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To fix a complex heart defect, Gracie's parents turn to Masonic Children's cardiothoracic surgeon

Born with hypoplastic left heart syndrome, a congenital heart defect, Gracie Wrobel underwent the first of three major surgeries at University of Minnesota Masonic Children’s Hospital when she was just days old.
(Photo courtesy of Lori Powers Photography) After the Wrobels’ daughter was born with a rare and often fatal congenital heart defect, they put her life in the hands of Cardiothoracic Surgeon Tony Azakie, MD.
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One August night, Pediatric Cardiothoracic Surgeon Tony Azakie, MD, sat in an operating room next to Gracie Wrobel, an 18-day-old infant.

Azakie and his team had just finished the first of three complex surgeries designed to reconfigure all the major blood vessels between Gracie’s lungs and heart. Gracie—now over four months old—was born with hypoplastic left heart syndrome, a rare and life-threatening congenital heart defect that occurs when the left side of the heart fails to develop properly.

Instead of immediately delivering Gracie to the Cardiovascular Intensive Care Unit once the reconstruction was done—the typical course of action following heart surgery—Azakie kept watch on tiny Gracie for a few hours in operating room to make sure her vitals remained stable. Finally, when Gracie seemed to be recuperating well, Azakie and his team brought her out of the OR. He barely slept that night.

That kind of unwavering devotion is normal for Azakie.

“With every patient—whether it’s a small baby or an adult with a congenital disorder—I have the same philosophy,” he said. “I take the time in the operating room to ensure their postoperative course is smooth and hopefully free of complications.”

Learn more about our Pediatric Heart Center services.

Azakie’s skill and concern for their daughter made an impression on Gracie’s parents, Courtney and Taylor Wrobel. A young couple from Big Lake, Minn., the Wrobels learned that their unborn daughter’s heart was not forming properly following a fetal echocardiogram 20 weeks into Courtney’s pregnancy.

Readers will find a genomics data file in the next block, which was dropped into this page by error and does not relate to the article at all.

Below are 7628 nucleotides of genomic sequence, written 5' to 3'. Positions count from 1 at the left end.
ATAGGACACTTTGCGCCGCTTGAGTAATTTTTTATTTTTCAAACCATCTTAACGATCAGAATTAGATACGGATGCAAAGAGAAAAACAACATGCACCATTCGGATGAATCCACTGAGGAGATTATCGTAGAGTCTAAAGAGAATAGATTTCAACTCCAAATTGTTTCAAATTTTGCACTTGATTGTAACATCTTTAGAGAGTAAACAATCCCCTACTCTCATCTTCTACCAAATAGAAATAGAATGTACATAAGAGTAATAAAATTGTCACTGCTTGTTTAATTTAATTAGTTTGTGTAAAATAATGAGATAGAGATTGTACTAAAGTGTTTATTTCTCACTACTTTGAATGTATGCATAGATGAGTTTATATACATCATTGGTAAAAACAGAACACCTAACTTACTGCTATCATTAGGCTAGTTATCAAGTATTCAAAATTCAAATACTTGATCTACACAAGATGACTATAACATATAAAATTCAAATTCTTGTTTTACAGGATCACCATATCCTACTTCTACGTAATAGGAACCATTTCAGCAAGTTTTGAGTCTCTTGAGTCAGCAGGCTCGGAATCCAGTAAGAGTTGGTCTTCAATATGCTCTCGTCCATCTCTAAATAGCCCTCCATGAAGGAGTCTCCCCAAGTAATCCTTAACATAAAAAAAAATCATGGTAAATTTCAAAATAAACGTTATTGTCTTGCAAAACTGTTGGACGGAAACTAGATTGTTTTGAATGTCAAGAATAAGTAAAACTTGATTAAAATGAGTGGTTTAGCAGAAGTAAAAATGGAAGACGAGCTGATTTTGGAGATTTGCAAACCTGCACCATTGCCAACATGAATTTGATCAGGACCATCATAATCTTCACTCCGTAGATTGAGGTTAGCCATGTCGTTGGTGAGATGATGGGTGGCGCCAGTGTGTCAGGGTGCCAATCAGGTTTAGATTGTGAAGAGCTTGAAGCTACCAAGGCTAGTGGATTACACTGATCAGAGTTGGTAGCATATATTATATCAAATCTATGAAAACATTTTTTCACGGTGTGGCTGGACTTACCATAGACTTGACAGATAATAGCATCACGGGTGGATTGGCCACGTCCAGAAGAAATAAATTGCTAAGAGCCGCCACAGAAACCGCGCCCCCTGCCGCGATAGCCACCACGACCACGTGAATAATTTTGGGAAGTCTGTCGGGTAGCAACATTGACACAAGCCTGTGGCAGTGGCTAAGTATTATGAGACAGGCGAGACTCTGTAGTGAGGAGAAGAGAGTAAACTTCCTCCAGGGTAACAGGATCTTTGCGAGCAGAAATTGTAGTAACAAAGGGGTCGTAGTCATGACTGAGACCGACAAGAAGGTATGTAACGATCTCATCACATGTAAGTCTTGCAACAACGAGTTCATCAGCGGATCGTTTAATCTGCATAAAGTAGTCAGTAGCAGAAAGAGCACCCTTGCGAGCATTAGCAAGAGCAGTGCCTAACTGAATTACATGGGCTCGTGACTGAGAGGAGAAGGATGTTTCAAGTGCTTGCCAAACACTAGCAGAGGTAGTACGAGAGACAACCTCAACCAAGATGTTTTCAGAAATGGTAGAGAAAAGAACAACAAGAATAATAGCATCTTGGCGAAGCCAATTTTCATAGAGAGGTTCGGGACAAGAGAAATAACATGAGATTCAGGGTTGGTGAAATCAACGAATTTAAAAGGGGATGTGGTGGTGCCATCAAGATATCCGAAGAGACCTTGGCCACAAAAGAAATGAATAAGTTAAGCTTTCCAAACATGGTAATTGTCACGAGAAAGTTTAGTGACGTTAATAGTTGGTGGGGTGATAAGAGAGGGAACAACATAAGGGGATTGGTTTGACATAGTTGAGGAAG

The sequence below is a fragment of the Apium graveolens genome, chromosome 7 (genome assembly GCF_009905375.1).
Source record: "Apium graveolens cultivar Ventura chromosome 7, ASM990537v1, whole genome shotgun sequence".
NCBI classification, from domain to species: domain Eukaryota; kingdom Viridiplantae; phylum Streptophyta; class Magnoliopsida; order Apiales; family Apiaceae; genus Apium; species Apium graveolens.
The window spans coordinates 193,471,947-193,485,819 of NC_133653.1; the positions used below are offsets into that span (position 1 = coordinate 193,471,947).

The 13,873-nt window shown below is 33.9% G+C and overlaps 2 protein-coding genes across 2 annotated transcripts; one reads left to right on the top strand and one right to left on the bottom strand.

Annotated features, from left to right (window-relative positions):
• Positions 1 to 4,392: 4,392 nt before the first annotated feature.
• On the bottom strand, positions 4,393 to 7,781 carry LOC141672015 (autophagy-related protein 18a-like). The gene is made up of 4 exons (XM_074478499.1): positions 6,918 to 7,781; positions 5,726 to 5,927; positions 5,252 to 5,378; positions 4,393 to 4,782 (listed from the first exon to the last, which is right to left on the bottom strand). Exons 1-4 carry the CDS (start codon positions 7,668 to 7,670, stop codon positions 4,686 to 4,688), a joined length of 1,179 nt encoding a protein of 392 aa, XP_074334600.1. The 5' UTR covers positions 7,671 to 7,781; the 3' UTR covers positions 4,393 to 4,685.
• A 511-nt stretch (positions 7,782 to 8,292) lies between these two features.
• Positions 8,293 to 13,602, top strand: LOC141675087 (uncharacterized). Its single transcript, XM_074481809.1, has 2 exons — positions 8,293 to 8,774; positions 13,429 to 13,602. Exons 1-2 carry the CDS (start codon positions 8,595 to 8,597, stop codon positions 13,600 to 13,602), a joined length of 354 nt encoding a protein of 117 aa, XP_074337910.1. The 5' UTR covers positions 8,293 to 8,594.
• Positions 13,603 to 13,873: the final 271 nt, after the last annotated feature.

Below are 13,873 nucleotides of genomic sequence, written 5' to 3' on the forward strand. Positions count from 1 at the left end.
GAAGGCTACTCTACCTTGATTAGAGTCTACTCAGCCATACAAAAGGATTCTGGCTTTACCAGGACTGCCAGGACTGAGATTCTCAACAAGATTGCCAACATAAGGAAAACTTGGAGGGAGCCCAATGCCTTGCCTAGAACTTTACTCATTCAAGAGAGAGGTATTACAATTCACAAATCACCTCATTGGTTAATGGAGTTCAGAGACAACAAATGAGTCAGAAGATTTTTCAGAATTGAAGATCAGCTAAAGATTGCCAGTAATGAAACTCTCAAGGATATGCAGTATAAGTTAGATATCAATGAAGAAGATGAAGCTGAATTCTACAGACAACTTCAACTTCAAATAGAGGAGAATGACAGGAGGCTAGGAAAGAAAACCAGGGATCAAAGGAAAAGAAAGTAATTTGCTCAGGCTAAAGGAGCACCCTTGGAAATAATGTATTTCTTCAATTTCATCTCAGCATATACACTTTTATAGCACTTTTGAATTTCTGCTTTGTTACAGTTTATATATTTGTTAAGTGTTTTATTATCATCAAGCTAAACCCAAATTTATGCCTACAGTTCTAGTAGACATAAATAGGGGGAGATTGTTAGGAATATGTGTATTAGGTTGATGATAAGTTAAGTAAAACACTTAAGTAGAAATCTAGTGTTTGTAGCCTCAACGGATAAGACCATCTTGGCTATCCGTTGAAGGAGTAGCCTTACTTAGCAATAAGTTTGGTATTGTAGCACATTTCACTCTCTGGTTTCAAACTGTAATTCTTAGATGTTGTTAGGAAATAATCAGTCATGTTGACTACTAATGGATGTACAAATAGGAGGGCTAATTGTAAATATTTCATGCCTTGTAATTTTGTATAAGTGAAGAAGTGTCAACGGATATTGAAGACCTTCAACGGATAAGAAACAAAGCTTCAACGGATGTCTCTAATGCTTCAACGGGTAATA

“We were devastated. We thought that our daughter wasn’t going to live,” Courtney said. “Our world completely crashed.”

With the help of a team of doctors and nurses that included Azakie, Gracie underwent her first heart surgery—known as a Norwood procedure—when she was just days old. In early December, Azakie and his team successfully performed Gracie’s second surgery, the Glenn procedure. In 2017, Gracie will return to University of Minnesota Masonic Children’s Hospital for one more surgery: the Fontan procedure. Together, the three surgeries will effectively “rewire” Gracie’s heart and the surrounding blood vessels to bypass the left side of her heart.

Learn more about corrective surgeries for hypoplastic left heart syndrome.

Azakie is an expert on these relatively new and highly complex surgeries, having performed over 100 of them so far. He has developed an innovative technique for the Glenn procedure that that allowed him to complete Gracie’s second heart surgery—which took place in December 2016—without a cardiopulmonary bypass. The technique helped Gracie avoid postoperative complications and allowed her to return home with her family just five days after open-heart surgery.

Azakie is the only surgeon in Minnesota who has published research on this groundbreaking technique.

Though Azakie led Gracie’s surgical team, many other care providers contributed to the infant’s health and supported the family, according to Courtney.

“Without her team, her doctors and her surgeon, this would not be doable for our family,” Courtney said. “They are literally my backbone. I call them for anything and everything. They are always there. Their mentality is: We’re not just caring for Gracie, we’re caring for the whole family.”

Gracie will still need to take medication and schedule regular visits with her cardiologist after the Fontan procedure is complete. It is likely that she will experience lifelong complications stemming from her condition. But Courtney has complete confidence in Azakie and his team moving forward.

“How can you possibly thank somebody who is giving your daughter a chance at life?” she asked. “We owe him so much. He has given us a chance to know our daughter.”

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